The output is proportional to the error, the gain being x/y. The error signal is the input to the ball end of the lever, the output is the movement of the other end of the lever. Thus, we have output movement = (x/y) x the error. Another example of a proportional mode controller is an amplifier which gives an output which is proportional to the size of the input. FIG. 8 illustrates, for the control of temperature of the outflow of liquid from a tank, the use of a differential amplifier as a comparison element and another amplifier as supplying the proportional control mode. 3.1 Note that it is customary to express the output of a controller as a percentage of the full range of output that it is capable of passing on to the correction element. Thus, with a valve as a correction element, as in the float operated control of level in FIG. 9, we might require it to be completely closed when the output from the controller is 0% and fully open when it is 100% (FIG. 10). Because the controller output is proportional to the error, these percentages correspond to a zero value for the error and the maximum possible error value. When the error is 50% of its maximum value then the controller output will be 50% of its full range. Some terminology that is used in describing controllers: 1. Range The range is the two extreme values between which the system operates. A common controller output range is 4 to 20 mA. 2. Span The span is the difference between the two extreme values within which the system operates, e.g. a temperature control system might operate between 0°C and 30°C and so have a span of 30°C. 3. Absolute deviation The set-point is compared to the measured value to give the error signal, this being generally termed the deviation. The term absolute deviation is used when the deviation is just quoted as the difference between the measured value and the set value, e.g. a temperature control system might operate between 0 C and 30°C and have an absolute deviation of 3 C. 4. Fractional deviation The deviation is often quoted as a fractional or percentage deviation, this being the absolute deviation as a fraction or percentage of the span. Thus, a temperature control system operating between 0°C and 30°C with an error of 3°C has a percentage deviation of (3/30) x 100 = 10%. When there is no deviation then the percentage deviation is 0% and when the deviation is the maximum permitted by the span it is 100%. Generally with process controllers, the proportional gain is described in terms of its proportional band (PB). The proportional band is the fractional or percentage deviation that will produce a 100% change in controller output (FIG. 11): %PB = [% deviation / % change in controller output]x 100 The 100% controller output might be a signal that fully opens a valve, the 0% being when it fully closes it. A 50% proportional band means that a 50% error will produce a 100% change in controller output; 100% proportional band means that a 100% error will produce a 100% change in controller output. Since the percentage deviation is the error %PB = [e / measurement span] x [controller output span/yc] x 100 Since the controller gain Kp is yc/e: %PB = 1/Kp [controller output span / measurement span] x 100 Example: What is the controller gain of a temperature controller with a 60% PB if its input range is 0C to 50 C and its output is 4 mA to 20 mA? %PB = 1/ Kp controller output span/ measurement span and so: =0.53 mA/degrees C 3.2 Proportional controllers have limitations. Consider the above example in FIG. 8 of the amplifier as the proportional controller. Initially, take the temperature of the liquid in the bath to be at the set value. There is then no error signal and consequently no current to the heating element. Now suppose the temperature of the inflowing liquid changes to a constant lower value (FIG. 12). The temperature sensor will, after a time lag, indicate a temperature value which differs from the set value. The greater the mass of the liquid in the tank, i.e. the capacitance, the longer will be the time taken for the sensor to react to the change. This is because it will take longer for the colder liquid to have mixed with the liquid in the tank and reached the sensor. The differential amplifier will then give an error signal and the power amplifier a signal to the heater which is proportional to the error. The current to the heater will be proportional to the error, the constant of proportionality being the gain of the amplifier. The higher the gain the larger will be the current to the heater for a particular error and thus the faster the system will respond to the temperature change. As indicated in FIG. 12, the inflow is constantly at this lower temperature. Thus, when steady state conditions prevail, we always need current passing through the heater. Thus there must be a continuing error signal and so the temperature can never quite be the set value. This error signal which persists under steady state conditions is termed the steady state error or the proportional offset. The higher the gain of the amplifier the lower will be the steady state error because the system reacts more quickly. In the above example, we could have obtained the same type of response if , instead of changing the temperature of the input liquid, we had made a sudden change of the set value to a new constant value. There would need to be a steady state error or proportional offset from the original value. We can also obtain steady state errors in the case of a control system which has to, say, give an output of an output shaft rotating at a constant rate, the error results in a velocity-lag. All proportional control systems have a steady state error. The proportional mode of control tends to be used in processes where the gain Kp can be made large enough to reduce the steady state error to an acceptable level. However, the larger the gain the greater the chance of the system oscillating. The oscillations occur because of time lags in the system, the higher the gain the bigger will be the controlling action for a particular error and so the greater the chance that the system will overshoot the set value and oscillations occur.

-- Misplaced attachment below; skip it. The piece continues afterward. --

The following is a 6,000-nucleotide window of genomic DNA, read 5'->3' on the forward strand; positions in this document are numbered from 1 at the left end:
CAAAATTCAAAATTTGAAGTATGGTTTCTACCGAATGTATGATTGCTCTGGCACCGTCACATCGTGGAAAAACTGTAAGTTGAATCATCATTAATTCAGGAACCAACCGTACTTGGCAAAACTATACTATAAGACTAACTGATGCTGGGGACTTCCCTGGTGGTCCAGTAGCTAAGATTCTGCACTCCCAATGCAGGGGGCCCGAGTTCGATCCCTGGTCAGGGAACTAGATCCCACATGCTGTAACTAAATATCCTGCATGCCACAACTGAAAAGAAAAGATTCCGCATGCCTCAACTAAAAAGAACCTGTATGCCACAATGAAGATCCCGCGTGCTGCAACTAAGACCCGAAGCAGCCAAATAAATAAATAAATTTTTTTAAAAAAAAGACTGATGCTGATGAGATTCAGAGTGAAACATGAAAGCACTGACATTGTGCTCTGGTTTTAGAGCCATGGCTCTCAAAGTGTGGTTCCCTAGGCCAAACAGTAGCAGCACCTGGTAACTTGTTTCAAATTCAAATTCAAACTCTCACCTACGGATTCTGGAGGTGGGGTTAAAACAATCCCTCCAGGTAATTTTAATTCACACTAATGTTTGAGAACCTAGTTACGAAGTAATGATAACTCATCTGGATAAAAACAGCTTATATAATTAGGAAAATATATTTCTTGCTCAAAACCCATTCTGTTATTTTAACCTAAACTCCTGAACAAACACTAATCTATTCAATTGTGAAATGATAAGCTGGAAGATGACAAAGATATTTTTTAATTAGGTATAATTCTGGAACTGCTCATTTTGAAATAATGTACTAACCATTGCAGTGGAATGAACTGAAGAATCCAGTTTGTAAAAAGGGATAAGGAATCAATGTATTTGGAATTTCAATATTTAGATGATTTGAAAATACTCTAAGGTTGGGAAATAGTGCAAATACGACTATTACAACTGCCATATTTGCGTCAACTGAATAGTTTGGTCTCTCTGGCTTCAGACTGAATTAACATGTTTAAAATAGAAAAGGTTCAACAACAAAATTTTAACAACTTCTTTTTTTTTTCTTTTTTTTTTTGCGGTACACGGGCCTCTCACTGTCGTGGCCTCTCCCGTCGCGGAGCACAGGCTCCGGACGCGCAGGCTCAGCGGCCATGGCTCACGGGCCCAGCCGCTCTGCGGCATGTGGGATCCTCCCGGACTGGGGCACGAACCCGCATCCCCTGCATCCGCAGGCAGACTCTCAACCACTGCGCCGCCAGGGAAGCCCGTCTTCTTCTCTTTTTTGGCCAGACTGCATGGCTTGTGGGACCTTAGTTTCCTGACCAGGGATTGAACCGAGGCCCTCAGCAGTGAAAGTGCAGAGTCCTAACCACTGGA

A proportional controller has a gain of 4. What will be the percentage steady state error signal required to maintain an output from the controller of 20% when the normal set value is 0%? With a proportional controller we have: % controller output = gain x % error 20 = 4 X % error Hence the percentage error is 5%.